Fossil of ‘oldest pregnant lizard’ found
The fossil has proved that some lizards and snakes were giving birth to live young, rather than laying eggs much earlier than previously thought.
London: Scientists have found a 120-million-year-old fossil that is believed to be the remains of ‘oldest pregnant lizard’.
The fossil, which was found in north-eastern China, has proved that some lizards and snakes were giving birth to live young, rather than laying eggs, in the Early Cretaceous period - much earlier than previously thought.
The pregnant female`s body, identified as Yabeinosaurus, contains the tiny skeletons of more than 15 baby lizards.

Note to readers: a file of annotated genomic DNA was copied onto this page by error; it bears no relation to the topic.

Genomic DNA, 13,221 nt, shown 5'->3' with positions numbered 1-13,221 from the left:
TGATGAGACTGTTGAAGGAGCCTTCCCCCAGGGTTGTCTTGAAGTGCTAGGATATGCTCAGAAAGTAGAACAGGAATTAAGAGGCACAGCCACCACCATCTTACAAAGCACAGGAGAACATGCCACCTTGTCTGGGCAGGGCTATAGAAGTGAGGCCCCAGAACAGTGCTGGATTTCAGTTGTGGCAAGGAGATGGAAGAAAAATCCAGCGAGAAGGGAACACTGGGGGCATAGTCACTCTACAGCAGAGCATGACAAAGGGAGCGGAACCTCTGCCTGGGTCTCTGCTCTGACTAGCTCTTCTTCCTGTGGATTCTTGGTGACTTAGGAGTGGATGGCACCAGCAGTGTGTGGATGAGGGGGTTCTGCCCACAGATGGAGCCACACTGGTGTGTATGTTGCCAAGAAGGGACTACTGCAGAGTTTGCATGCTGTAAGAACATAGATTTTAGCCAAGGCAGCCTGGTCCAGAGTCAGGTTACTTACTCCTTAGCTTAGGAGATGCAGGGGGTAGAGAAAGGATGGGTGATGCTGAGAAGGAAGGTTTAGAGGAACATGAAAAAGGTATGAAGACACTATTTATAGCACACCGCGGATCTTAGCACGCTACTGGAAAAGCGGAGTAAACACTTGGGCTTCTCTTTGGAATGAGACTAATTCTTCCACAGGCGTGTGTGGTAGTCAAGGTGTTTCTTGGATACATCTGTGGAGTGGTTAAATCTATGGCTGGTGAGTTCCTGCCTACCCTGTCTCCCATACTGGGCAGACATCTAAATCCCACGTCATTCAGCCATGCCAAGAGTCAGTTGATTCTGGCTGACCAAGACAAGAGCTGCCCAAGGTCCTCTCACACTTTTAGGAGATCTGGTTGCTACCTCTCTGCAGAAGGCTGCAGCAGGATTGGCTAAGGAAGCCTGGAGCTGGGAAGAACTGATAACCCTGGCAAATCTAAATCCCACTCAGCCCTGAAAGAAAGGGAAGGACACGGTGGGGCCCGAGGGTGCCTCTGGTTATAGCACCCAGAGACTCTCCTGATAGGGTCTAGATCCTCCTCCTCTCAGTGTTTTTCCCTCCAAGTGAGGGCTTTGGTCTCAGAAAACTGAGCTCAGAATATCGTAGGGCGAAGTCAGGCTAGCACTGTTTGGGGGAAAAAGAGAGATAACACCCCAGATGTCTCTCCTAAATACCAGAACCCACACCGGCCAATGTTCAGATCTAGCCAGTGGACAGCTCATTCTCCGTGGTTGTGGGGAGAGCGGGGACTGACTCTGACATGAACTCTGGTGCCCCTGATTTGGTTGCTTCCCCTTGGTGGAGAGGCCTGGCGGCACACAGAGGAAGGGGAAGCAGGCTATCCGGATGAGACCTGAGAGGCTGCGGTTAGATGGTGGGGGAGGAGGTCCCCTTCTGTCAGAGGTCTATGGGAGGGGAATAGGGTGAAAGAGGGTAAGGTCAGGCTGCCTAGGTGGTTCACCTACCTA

Scientists from University College London and the Chinese Academy of Sciences in Beijing made the discovery.
When Yuan Wang, from the Chinese Academy of Sciences, examined the fossil he spotted the tiny remains of at least 15 almost fully developed embryos inside it.
“Sure enough, when I examined it under the microscope, I could see all these little babies, the Daily Mail quoted Wang as saying.
“Mention live birth and most people think only of furry mammals, but roughly 20 pc of living lizards and snakes also produce live young rather than laying eggs.
“We previously thought that lizards adapted to live birth after mammals, but now it looks like it happened at roughly the same kind of time.
“This specimen is the oldest pregnant lizard we have seen, which implies physiological adaptations, like adequate blood supply to the embryos and very thin shells - or no shells at all - to allow oxygen supply, evolved very early on,” added Wang.
The study has been published in Naturwissenschaft.